Saturday, December 23, 2017

I'm back, Elliot Abrams, Neil Fiorito, Pfeffernusse and Eggnog celebrations

No, I haven't forgotten about anyone out there in information-consuming land. I've just spent a lot of time working (mostly non-radio, with some radio sprinkled in) and taking a couple of classes: Swedish (which I'll continue in 2018 at the Swedish American Museum) and "Principles of Design & Development for Digital Media" (for which I got an A, I just found out) at City Colleges. In addition to meeting work deadlines and running around Chicago between four jobs, I spent many hours doing homework, working in the computer lab, and doing lots of projects, including redoing the Metrofiction site (which I established before my radio "career") as my final project. Now that I know more about web design, I have to redo my Radiogirl site, where you can find my most recent interview with Neil Fiorito, who does traffic at WBBM.

But enough about me...what about Festivus, which is today, or, more importantly, National Pfeffernusse Day! I've consumed these over the years, plus other German treats. They really know how to bake!

Photo from (I hope they don't mind)

But even much more importantly, Christmas Eve is also National Eggnog Day! I love eggnog!

Spiked eggnog is the best.

And just in time for the holiday, meteorologist Elliot Abrams (co-founder of AccuWeather radio) kindly gave me permission to post his essay, "Christmas Day 2017" (he's a very smart guy who does more in one day than most people do in a week):

Christmas Day 2017

The Declaration of Independence was signed in the warmth of a Philadelphia summer in 1776. But as 1776 came to a close, it appeared the Revolution might be doomed. George Washington and his forces had suffered a string of losses, and with each loss, there was less and less public support. After all, if the Revolution was lost and the British won, all who participated or aided in the revolt could be tried and convicted of treason against the Crown.

And so, when Washington and his depleted forces dared to cross the icy Delaware River on Christmas Night...then cunningly circled around and attacked Trenton from the north with the winds at their backs...sleepy eyed Hessian defenders waking up on the morning after Christmas were greeted by wind-launched darts and tacks of stinging sleet in their faces and a hail of bullets from the Americans who could hardly be seen through the storm.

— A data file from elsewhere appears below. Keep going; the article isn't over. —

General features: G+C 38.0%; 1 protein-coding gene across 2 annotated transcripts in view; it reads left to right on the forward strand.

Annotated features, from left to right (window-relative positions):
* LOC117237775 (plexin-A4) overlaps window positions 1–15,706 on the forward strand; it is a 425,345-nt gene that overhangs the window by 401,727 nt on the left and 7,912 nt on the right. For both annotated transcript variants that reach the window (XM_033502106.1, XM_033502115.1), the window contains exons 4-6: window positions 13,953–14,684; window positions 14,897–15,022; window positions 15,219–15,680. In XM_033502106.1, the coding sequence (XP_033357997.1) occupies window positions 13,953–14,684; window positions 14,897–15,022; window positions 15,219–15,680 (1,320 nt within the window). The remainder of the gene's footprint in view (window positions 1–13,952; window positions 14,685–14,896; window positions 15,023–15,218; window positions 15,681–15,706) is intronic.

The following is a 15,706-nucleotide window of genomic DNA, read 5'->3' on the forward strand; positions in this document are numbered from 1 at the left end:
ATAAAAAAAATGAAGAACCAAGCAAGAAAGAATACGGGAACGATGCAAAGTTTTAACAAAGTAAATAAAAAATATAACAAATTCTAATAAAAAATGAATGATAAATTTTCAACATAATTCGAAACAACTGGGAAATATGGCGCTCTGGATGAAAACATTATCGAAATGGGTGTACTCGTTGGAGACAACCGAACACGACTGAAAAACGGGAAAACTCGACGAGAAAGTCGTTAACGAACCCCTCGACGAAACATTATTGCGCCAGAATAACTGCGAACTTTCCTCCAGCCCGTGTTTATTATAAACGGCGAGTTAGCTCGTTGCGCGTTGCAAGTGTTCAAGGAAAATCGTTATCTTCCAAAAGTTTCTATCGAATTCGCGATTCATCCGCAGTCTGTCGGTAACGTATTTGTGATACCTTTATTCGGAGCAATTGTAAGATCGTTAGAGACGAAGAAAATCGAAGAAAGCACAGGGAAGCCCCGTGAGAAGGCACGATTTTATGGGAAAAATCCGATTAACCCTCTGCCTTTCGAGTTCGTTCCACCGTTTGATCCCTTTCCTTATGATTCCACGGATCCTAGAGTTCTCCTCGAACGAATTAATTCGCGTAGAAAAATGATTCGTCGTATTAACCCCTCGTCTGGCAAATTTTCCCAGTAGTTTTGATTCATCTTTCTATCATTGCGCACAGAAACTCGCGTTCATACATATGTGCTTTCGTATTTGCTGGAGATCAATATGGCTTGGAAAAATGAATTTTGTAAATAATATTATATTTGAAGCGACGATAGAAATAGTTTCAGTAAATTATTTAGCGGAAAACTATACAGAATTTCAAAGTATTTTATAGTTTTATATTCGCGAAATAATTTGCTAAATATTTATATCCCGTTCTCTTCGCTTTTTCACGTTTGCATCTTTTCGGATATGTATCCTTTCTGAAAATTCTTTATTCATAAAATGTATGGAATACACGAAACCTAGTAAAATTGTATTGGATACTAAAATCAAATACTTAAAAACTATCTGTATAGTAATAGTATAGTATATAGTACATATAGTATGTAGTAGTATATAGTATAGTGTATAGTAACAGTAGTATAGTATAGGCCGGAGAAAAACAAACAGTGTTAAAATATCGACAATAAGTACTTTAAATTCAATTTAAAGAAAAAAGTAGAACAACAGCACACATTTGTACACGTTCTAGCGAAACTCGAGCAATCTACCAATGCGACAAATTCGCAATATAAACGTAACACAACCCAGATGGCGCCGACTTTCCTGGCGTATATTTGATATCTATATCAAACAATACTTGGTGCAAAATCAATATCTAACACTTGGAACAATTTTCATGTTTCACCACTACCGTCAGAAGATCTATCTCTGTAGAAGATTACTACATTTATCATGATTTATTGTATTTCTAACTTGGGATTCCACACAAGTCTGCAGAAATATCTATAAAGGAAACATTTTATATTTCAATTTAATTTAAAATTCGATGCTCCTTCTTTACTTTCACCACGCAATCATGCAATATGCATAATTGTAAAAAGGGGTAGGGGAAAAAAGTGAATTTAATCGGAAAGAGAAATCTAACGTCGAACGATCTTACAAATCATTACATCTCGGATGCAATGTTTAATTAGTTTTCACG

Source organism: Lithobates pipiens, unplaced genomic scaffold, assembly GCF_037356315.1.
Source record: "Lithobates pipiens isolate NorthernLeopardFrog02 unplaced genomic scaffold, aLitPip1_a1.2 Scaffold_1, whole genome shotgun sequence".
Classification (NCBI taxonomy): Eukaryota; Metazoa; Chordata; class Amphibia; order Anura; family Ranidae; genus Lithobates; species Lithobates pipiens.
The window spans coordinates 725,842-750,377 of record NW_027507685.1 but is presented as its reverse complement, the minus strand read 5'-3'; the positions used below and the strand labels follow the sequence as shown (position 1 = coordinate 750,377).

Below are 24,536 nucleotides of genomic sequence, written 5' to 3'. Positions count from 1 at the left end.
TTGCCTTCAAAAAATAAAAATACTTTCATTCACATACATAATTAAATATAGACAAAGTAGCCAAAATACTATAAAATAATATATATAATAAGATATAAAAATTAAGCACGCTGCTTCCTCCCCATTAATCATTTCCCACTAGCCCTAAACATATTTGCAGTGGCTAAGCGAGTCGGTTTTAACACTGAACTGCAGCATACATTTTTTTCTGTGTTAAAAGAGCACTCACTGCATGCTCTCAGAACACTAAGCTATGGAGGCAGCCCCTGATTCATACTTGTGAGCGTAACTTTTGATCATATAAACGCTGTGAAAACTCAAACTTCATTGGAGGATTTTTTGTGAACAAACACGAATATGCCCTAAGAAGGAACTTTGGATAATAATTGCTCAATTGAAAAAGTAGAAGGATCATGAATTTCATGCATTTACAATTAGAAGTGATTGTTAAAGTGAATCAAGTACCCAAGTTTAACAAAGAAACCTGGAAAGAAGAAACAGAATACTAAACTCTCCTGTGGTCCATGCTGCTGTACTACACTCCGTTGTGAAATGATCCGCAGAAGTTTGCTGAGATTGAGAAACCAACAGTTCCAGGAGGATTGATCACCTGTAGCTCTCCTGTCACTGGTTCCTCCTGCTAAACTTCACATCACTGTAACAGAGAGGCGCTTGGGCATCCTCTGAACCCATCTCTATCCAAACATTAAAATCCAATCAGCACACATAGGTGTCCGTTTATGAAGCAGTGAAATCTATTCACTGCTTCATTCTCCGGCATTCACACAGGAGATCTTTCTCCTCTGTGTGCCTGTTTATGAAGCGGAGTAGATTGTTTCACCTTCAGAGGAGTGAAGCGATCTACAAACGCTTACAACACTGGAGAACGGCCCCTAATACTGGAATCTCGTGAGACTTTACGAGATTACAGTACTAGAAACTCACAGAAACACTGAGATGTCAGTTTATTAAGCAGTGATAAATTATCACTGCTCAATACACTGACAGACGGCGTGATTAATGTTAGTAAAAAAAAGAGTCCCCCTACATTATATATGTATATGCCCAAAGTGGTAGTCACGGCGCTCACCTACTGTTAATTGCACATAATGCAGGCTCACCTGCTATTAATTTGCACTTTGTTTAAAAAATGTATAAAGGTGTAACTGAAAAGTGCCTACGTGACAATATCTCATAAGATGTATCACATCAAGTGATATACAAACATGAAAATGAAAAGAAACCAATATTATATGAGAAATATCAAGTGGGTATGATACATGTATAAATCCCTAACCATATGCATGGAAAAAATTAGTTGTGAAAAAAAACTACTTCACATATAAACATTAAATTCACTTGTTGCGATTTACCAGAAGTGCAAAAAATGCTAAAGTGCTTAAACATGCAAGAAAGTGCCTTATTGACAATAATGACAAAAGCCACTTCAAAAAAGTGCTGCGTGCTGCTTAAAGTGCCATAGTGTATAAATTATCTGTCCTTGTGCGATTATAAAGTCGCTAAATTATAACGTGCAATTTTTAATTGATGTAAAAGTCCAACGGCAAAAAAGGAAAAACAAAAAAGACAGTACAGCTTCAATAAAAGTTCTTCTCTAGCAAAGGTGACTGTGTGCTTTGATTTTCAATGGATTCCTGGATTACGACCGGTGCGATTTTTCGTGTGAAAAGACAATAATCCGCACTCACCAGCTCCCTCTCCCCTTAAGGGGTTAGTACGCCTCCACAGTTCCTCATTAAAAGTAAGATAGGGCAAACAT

The stunning victory at Trenton proved to be the turnaround event that fueled the rebel fire once again. But that was far from obvious to George Washington as he and his forces recrossed the river and regrouped. The army was about to dwindle away. Enlistments were over at the stroke of midnight, New Year's Eve. Desperate, and without official authorization, Washington called on the soldiers to stay, offering them a bonus if they extended their enlistments. The soldiers did not respond at first, but then one stepped forward, then another...and then another.

They hatched a plan to attack the British once again. Meanwhile, the snow on the ground melted. The rebels crossed the Delaware again on New Year's Day. This time the British were ready, and the rebels were forced into a corner. They were stranded in muddy fields, backs to the river...with no way to escape. One bold attack by the British would wipe out the American forces and end the war.

But George Washington was a Virginia farmer, and farmers watched the weather. He had experienced winter days with blue skies and northwest winds. He had seen the temperature hold steady during the those days, then sink below freezing at night. He had a thermometer and at noon it was 39 degrees and holding. A stiff northwest had erased the 50 degree weather of the previous day. Washington ordered the troops to prepare huge bonfires after sundown and make the appearance of bustling around in the camp.

Behind the fire glow, it was dark. We in the age of light pollution are not used to the kind of dark faced every moonless night back in the 1700s. But in the darkness, Washington's troops readied their equipment, even wrapping wagon wheels in cloth to minimize the noise. The ground froze. The forces moved out, picking their way northward...away from the encamped British who were lying in wait to mount their own attack at first light.

Dawn broke to the sight of rebel soldiers marching toward Princeton through fields laced with frost. The Battle of Princeton was fierce, but lasted less than an hour. One casualty was General Hugh Mercer. Mercer County NJ is named for the fallen patriot. The British were defeated again, and pulled back to their garrisons farther northeast in New Jersey. News of the rebel victories spread like wildfire back in Europe weeks later. Soon the French would be emboldened to declare war on Britain and help the American cause. George Washington and his weary forces set up camp in Morristown NJ, with hills to offer cover, and yet close enough to their enemy to spy on their activities.

If George Washington had not been up on his weather knowledge, and had not realized it would freeze at night as he did, his forces would have been surrounded and captured the next day. The hard-fought gains at Trenton would be meaningless.

A vast and empty field marks the place where the Battle of Princeton was fought 240 years before this coming January. As I stood there in an icy wind a few Decembers ago, storm clouds were increasing. It was a raw and unforgiving wind, a wind soon to be armed with sleet and freezing rain.

Aside from the wind in the trees, it was silent in that field. Darkness was moving in. I closed my eyes for a moment, and could almost imagine the footsteps of some of our first war veterans rustling through the fallen frosted leaves so long ago. And I said a silent thank you. If they hadn't done what they did when they had to, we couldn't do what we want to in

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